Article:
How can I convert strings which can denote decimal or rational numbers to floats
>>> ["0.1234", "1/2"] ['0.1234', '1/2']
I'd want [0.1234, 0.5].
eval is what I was thinking but no luck:
>>> eval("1/2") 0
I'd parse the string if conversion fails:
>>> def convert(s): try: return float(s) except ValueError: num, denom = s.split('/') return float(num) / float(denom) ... >>> convert("0.1234") 0.1234 >>> convert("1/2") 0.5
Generally using eval is a bad idea, since it's a security risk. Especially if the string being evaluated came from outside the system.
As others have pointed out, using
eval is potentially a security risk, and certainly a bad habit to get into.
(if you don't think it's as risky as
evaling something like:
__import__('os').system('rm -rf /'))
However, if you have python 2.6 or up, you can use
ast.literal_eval, for which the string provided:
may only consist of the following Python literal structures: strings, numbers, tuples, lists, dicts, booleans, and None.
Thus it should be quite safe :-)
Another option (also only for 2.6 and up) is the
>>> from fractions import Fraction >>> Fraction("0.1234") Fraction(617, 5000) >>> Fraction("1/2") Fraction(1, 2) >>> float(Fraction("0.1234")) 0.1234 >>> float(Fraction("1/2")) 0.5
from __future__ import division to get the behavior you want. Then, in a pinch, you can do something like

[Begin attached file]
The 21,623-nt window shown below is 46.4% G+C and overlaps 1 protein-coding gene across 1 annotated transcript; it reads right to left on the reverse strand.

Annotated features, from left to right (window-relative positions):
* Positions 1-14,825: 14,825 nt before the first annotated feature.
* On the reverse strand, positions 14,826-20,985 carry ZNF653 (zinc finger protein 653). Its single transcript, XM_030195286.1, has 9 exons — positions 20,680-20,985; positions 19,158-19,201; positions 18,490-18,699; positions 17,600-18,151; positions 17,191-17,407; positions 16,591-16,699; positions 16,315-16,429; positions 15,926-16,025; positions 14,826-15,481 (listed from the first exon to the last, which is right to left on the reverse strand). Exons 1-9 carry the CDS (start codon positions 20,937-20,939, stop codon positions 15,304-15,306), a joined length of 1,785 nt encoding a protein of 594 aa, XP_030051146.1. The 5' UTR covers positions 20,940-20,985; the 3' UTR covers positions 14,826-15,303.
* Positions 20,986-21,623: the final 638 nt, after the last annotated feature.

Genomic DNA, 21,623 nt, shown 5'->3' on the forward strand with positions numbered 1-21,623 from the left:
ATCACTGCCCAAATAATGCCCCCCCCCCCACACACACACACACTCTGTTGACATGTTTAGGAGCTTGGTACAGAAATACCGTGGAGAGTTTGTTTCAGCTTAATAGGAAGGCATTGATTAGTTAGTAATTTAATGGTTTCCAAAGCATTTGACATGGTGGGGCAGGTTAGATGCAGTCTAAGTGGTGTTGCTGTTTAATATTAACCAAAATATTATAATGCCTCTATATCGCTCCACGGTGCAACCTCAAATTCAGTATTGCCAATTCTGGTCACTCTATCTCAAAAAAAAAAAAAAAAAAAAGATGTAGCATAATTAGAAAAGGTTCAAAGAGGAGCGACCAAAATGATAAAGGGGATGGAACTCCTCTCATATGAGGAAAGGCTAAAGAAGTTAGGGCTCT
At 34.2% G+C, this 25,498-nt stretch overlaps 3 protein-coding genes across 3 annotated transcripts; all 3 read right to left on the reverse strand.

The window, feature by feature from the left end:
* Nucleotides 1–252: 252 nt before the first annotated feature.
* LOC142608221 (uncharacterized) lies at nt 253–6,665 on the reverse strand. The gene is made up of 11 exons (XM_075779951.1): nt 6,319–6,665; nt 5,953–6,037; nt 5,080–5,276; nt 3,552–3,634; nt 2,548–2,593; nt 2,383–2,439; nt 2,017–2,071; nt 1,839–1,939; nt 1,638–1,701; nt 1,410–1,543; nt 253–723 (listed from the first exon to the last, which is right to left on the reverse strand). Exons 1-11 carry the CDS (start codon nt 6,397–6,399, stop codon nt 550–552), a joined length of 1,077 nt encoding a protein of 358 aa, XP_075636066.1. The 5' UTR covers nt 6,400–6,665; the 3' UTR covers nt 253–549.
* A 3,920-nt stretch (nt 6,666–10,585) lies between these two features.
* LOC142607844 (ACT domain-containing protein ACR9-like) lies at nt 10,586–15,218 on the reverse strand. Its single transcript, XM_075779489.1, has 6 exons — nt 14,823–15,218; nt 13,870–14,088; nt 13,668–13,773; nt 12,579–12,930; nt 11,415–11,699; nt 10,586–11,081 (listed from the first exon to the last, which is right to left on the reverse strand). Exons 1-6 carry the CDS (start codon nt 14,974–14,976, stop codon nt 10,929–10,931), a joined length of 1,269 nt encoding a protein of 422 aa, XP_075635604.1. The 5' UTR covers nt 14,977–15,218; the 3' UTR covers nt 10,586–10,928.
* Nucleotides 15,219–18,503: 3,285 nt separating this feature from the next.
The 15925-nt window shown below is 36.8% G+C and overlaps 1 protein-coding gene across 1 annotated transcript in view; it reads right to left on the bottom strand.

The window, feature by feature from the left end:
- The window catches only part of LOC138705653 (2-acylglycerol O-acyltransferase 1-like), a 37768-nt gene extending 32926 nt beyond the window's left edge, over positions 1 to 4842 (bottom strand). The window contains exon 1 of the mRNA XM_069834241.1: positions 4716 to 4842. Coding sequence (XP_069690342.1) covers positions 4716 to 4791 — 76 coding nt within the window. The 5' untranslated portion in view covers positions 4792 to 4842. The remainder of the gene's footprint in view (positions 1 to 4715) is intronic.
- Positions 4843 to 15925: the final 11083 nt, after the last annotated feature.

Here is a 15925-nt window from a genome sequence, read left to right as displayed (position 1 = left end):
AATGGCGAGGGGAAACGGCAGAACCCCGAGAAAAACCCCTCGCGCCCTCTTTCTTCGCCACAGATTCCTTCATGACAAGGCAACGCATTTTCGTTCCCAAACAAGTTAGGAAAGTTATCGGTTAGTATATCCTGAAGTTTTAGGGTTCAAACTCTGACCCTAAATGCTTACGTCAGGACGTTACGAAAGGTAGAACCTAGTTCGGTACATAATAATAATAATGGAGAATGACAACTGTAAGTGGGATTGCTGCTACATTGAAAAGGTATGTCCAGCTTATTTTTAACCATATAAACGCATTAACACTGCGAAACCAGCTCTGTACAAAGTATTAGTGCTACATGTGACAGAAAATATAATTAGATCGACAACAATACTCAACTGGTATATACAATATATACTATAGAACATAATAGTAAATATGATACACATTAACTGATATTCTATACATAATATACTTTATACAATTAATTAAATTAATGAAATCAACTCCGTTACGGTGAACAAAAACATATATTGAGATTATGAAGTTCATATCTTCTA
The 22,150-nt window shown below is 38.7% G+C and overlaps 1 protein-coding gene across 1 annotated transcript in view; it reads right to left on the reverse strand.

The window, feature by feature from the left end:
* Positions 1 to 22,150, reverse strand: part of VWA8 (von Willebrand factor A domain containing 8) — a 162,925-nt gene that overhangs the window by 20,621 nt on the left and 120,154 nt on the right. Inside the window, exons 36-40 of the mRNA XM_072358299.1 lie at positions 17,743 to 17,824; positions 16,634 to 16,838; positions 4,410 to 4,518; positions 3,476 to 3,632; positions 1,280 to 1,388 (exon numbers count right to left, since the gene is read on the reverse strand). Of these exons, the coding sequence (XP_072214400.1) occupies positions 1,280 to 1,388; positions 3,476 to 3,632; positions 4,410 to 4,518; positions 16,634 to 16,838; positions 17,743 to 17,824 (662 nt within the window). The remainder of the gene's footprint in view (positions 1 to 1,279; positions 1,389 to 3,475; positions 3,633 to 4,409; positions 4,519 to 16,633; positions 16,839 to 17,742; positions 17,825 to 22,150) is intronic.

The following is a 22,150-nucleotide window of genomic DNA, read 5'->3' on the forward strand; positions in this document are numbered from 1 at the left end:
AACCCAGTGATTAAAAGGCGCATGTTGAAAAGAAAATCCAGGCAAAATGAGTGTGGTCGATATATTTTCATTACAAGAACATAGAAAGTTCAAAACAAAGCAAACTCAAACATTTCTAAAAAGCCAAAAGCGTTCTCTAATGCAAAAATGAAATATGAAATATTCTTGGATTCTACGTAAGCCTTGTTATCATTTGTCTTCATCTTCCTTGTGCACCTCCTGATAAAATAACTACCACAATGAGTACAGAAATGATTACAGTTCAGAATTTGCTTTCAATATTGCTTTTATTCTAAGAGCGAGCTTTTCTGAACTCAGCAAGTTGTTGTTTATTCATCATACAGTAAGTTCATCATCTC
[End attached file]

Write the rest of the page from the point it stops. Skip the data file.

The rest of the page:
from __future__ import division strings = ["0.1234", "1/2", "2/3"] numbers = map(eval, strings)
to get a list of floats out of your strings. If you want to do this the "right" way, don't use
eval(), but instead write a function that accepts a string and calls
float() on it if it contains no slash, or parses the string and divides the numerator and denominator if there's a slash in it.
One way to do it:
def parse_float_string(x) parts = x.split('/', 1) if len(parts) == 1: return float(x) elif len(parts) == 2: return float(parts)/float(parts) else: raise ValueError
map(parse_float_string, strings) will get you your list.
/ operator does integer division. Try:
>>> eval("1.0*" + "1/2") 0.5
eval() is potentially dangerous, you should always check precisely what you are passing into it:
>>> import re >>> s = "1/2" >>> if re.match(r"\d+/\d+$", s): ... eval("1.0*" + s) ... 0.5
However, if you go to the trouble of matching the input against a regex in the first place, you might as well use
r"(\d+)/(\d+)$" to extract the numerator and denominator, do the division yourself, and entirely avoid
>>> m = re.match(r"(\d+)/(\d+)$", s) >>> if m: ... float(m.group(1)) / float(m.group(2)) ... 0.5
The problem with eval is that, as in python, the quotient of integers is an integer. So, you have several choices.
The first is simply to make integer division return floats:
from __future__ import division
The other is to split the rational number:
reduce(lambda x, y: x*y, map(int, rat_str.split("/")), 1)
Where rat_str is the string with a rational number.
In Python 3, this should work.
>>> x = ["0.1234", "1/2"] >>> [eval(i) for i in x] [0.1234, 0.5]
sympy can help you out here:
import sympy half = sympy.Rational('1/2') p1234 = sympy.Rational('0.1234') print '%f, %f" % (half, p1234)
That's because 1 and 2 are interpreted by Python as integers and not floats. It needs to be 1.0/2.0 or some mix of that.
The suggestions with
from __future__ import division combined with
eval will certainly work.
It's probably worth pointing out that the suggestions that don't use
eval but rather parse the string do so because
eval is dangerous: if there is some way for an arbitrary string to get sent to
eval, then your system is vulnerable. So it's a bad habit. (But if this is just quick and dirty code, it's probably not that big a deal!)